Your approach sets you up to rotate over the bar correctly. When an athlete attempts to turn their body with their back towards the bar, overdoing the rotation, all the work from approach and takeoff will be off. If you’ve got the approach and takeoff right, you’ll naturally rotate over the bar. Coach Baily shares common rotation errors and how to avoid them as well as proper flight technique.
Getting the most out of your body and being efficient will allow you to clear higher and higher bars. Increasing strength ratio and force into the ground at takeoff can make huge differences in achieving height goals. Coach Baily discusses power to weight ratio, center of gravity and how important the details are to elite high jumping.
The position of your head, lead arm and shoulders at takeoff are important to clearing the bar and landing safely. This chapter includes technical instruction for these components and how to adjust for common errors.
For a good jump, you definitely need the right gear. Coach Baily shares his thoughts on necessary elements for a good high jump shoe and why this is so important to safe jumping.
How do you build proper high jump mechanics? This chapter gives you an introduction into the drills that have made major differences in Coach Baily’s training program. He also shares his individualized training approach and how he handles developing different natural talents.
This chapter walks you through and demonstrates different types of back-over drills to help athletes get comfortable jumping over the bar. These drills are not just important for beginners but also help elite athletes practice rotation over the bar to perfect flight and jumping mechanics.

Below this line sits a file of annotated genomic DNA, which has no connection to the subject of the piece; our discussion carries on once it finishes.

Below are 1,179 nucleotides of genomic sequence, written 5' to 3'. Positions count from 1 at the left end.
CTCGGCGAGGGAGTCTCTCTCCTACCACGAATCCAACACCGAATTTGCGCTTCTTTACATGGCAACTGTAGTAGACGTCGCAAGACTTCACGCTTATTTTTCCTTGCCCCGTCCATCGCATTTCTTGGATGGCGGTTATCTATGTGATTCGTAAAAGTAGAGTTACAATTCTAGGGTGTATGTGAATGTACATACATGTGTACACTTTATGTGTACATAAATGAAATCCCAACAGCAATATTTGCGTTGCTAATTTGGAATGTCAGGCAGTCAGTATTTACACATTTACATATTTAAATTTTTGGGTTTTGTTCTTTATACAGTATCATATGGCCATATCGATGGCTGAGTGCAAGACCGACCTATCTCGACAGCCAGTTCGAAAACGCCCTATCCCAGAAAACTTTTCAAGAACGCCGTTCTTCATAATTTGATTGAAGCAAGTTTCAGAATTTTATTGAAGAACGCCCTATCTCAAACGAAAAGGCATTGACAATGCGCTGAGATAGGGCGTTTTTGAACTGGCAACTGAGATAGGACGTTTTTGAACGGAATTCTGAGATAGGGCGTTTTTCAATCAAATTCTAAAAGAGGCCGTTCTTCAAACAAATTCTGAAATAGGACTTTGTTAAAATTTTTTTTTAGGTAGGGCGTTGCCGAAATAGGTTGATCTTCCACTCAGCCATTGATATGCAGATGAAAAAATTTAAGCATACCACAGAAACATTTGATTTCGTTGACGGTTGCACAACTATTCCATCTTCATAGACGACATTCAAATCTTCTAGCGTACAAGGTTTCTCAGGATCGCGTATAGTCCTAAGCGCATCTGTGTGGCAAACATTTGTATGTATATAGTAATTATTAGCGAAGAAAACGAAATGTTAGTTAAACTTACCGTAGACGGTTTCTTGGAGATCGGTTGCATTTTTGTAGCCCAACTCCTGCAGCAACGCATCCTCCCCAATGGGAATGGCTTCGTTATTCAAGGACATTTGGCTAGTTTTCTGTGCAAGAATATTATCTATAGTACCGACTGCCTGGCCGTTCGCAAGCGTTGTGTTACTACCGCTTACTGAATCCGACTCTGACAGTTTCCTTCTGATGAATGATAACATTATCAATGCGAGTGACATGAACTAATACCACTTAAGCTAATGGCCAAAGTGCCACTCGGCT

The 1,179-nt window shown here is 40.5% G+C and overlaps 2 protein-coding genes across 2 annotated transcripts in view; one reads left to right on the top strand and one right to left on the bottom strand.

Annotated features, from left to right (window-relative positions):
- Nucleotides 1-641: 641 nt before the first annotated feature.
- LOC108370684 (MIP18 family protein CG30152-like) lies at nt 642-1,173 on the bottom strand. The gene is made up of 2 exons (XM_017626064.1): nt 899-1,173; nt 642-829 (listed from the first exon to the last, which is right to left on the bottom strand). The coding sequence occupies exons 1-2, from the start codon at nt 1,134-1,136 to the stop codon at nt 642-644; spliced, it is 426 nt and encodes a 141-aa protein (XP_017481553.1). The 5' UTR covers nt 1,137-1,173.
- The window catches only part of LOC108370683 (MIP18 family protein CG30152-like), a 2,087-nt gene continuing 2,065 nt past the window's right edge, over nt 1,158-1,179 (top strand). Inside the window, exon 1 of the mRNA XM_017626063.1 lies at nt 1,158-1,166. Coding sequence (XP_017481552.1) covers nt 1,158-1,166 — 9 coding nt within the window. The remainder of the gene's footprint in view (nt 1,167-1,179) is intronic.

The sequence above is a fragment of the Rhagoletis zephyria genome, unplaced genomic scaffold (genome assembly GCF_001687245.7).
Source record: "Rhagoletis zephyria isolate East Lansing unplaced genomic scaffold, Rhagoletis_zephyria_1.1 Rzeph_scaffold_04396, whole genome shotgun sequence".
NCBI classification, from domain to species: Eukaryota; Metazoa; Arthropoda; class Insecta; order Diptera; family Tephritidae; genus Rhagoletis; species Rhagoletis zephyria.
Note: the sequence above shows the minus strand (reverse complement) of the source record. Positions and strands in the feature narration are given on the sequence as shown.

Ladder drills are valuable practice tools to gain body awareness during takeoff and rotation over the bar. It also helps you get familiar with clearing higher bars. Coach Baily shares a few of his favorite ladder drills and the common errors that lead to injury and lost height during practice.
The goal of the takeoff is to put as much force into the ground in the shortest amount of time possible. It is also important to have the correct posture and reach extension with the hips, knees and ankle joint. The drills presented in this chapter will help you achieve those results in the takeoff.
Using a medicine ball during practice creates tension in the core, improving strength and posture while creating radial acceleration. Drills for approach, takeoff and extension are demonstrated for both dominant and non-dominant side training.
Practice doesn’t begin after warm-up; it starts the second you begin warming up. This is why it’s important that your warm-up routine relates well to high jump. Drills that elevate your heart rate, get your nervous system firing and protect from injury are demonstrated in this chapter.
Utilizing a resistance band during training will help warm-up the nervous system while working on posture and building strength in the stabilizer muscles. Coach Baily shares multiple drills, including his favorite resistance band drill, working on posture and radial acceleration.
Coach Baily shares a few of his signature plyometric drills that focus on foot contact and body position at takeoff. These drills are done frequently to develop your nervous system to get these skills right when it comes to jumping over a bar.
Hurdle drills are valuable to help athletes develop more load and strength in the high jump. Coach Baily explains how to do different hurdle drills for both the dominant and non-dominant legs.
Not everyone has the same start, approach or takeoff in high jump. Coach Baily reveals his approach to working with different athletes and how critical communication is for a coach in helping them realize their potential. He also stresses the importance of tailoring training to each athlete.
As the bar gets raised in competition, often so do nerves. In many cases, an athlete’s tendency is to push harder or change what they did on the jump before in attempt to clear the new height. Coach Baily shares his technique and approach to working with athletes during competition as the bar goes higher and higher.